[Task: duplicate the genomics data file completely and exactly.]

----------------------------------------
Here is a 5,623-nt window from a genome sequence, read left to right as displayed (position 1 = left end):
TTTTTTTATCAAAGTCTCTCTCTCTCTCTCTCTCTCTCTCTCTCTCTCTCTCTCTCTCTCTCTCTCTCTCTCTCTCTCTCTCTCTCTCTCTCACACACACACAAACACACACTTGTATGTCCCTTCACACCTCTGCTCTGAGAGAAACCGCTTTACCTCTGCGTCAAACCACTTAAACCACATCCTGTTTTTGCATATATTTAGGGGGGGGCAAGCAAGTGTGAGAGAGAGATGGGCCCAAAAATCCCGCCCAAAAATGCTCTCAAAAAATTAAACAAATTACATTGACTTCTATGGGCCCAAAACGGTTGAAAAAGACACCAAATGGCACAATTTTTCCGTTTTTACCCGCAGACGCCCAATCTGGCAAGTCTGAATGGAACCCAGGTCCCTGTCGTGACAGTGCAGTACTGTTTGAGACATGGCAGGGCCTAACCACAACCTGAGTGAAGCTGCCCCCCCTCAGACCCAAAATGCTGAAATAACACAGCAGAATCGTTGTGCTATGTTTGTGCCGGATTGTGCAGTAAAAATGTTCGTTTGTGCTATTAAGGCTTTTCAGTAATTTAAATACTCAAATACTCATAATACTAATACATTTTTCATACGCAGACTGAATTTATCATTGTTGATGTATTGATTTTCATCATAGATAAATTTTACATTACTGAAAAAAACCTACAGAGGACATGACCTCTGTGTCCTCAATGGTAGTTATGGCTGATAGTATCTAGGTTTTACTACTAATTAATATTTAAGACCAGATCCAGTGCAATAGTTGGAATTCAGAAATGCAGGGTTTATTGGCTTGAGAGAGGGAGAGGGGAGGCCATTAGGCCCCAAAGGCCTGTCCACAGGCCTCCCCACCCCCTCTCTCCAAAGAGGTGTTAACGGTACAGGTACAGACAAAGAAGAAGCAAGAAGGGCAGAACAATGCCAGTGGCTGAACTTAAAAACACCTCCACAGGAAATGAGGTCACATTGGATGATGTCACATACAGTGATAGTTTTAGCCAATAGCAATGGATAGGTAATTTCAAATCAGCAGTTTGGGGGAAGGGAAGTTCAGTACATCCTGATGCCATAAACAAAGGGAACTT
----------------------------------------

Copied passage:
Here is a 5,623-nt window from a genome sequence, read left to right as displayed (position 1 = left end):
TTTTTTTATCAAAGTCTCTCTCTCTCTCTCTCTCTCTCTCTCTCTCTCTCTCTCTCTCTCTCTCTCTCTCTCTCTCTCTCTCTCTCTCTCTCACACACACACAAACACACACTTGTATGTCCCTTCACACCTCTGCTCTGAGAGAAACCGCTTTACCTCTGCGTCAAACCACTTAAACCACATCCTGTTTTTGCATATATTTAGGGGGGGGCAAGCAAGTGTGAGAGAGAGATGGGCCCAAAAATCCCGCCCAAAAATGCTCTCAAAAAATTAAACAAATTACATTGACTTCTATGGGCCCAAAACGGTTGAAAAAGACACCAAATGGCACAATTTTTCCGTTTTTACCCGCAGACGCCCAATCTGGCAAGTCTGAATGGAACCCAGGTCCCTGTCGTGACAGTGCAGTACTGTTTGAGACATGGCAGGGCCTAACCACAACCTGAGTGAAGCTGCCCCCCCTCAGACCCAAAATGCTGAAATAACACAGCAGAATCGTTGTGCTATGTTTGTGCCGGATTGTGCAGTAAAAATGTTCGTTTGTGCTATTAAGGCTTTTCAGTAATTTAAATACTCAAATACTCATAATACTAATACATTTTTCATACGCAGACTGAATTTATCATTGTTGATGTATTGATTTTCATCATAGATAAATTTTACATTACTGAAAAAAACCTACAGAGGACATGACCTCTGTGTCCTCAATGGTAGTTATGGCTGATAGTATCTAGGTTTTACTACTAATTAATATTTAAGACCAGATCCAGTGCAATAGTTGGAATTCAGAAATGCAGGGTTTATTGGCTTGAGAGAGGGAGAGGGGAGGCCATTAGGCCCCAAAGGCCTGTCCACAGGCCTCCCCACCCCCTCTCTCCAAAGAGGTGTTAACGGTACAGGTACAGACAAAGAAGAAGCAAGAAGGGCAGAACAATGCCAGTGGCTGAACTTAAAAACACCTCCACAGGAAATGAGGTCACATTGGATGATGTCACATACAGTGATAGTTTTAGCCAATAGCAATGGATAGGTAATTTCAAATCAGCAGTTTGGGGGAAGGGAAGTTCAGTACATCCTGATGCCATAAACAAAGGGAACTT